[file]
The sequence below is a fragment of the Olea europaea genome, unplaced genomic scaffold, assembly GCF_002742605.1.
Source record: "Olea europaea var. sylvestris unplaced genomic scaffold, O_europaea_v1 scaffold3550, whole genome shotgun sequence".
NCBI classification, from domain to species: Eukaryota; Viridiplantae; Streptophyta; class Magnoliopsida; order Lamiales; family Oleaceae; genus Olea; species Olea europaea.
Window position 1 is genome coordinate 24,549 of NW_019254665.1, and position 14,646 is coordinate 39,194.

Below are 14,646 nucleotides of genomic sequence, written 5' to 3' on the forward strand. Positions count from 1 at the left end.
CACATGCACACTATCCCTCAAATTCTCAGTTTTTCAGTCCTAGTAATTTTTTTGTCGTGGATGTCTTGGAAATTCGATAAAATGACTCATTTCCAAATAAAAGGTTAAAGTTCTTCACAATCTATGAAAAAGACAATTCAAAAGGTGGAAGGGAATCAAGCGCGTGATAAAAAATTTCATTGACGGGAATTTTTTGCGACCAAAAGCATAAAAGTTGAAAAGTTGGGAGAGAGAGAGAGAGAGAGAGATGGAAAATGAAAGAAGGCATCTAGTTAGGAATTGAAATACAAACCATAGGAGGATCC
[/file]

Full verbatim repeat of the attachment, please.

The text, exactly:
The sequence below is a fragment of the Olea europaea genome, unplaced genomic scaffold, assembly GCF_002742605.1.
Source record: "Olea europaea var. sylvestris unplaced genomic scaffold, O_europaea_v1 scaffold3550, whole genome shotgun sequence".
NCBI classification, from domain to species: Eukaryota; Viridiplantae; Streptophyta; class Magnoliopsida; order Lamiales; family Oleaceae; genus Olea; species Olea europaea.
Window position 1 is genome coordinate 24,549 of NW_019254665.1, and position 14,646 is coordinate 39,194.

Below are 14,646 nucleotides of genomic sequence, written 5' to 3' on the forward strand. Positions count from 1 at the left end.
CACATGCACACTATCCCTCAAATTCTCAGTTTTTCAGTCCTAGTAATTTTTTTGTCGTGGATGTCTTGGAAATTCGATAAAATGACTCATTTCCAAATAAAAGGTTAAAGTTCTTCACAATCTATGAAAAAGACAATTCAAAAGGTGGAAGGGAATCAAGCGCGTGATAAAAAATTTCATTGACGGGAATTTTTTGCGACCAAAAGCATAAAAGTTGAAAAGTTGGGAGAGAGAGAGAGAGAGAGAGATGGAAAATGAAAGAAGGCATCTAGTTAGGAATTGAAATACAAACCATAGGAGGATCC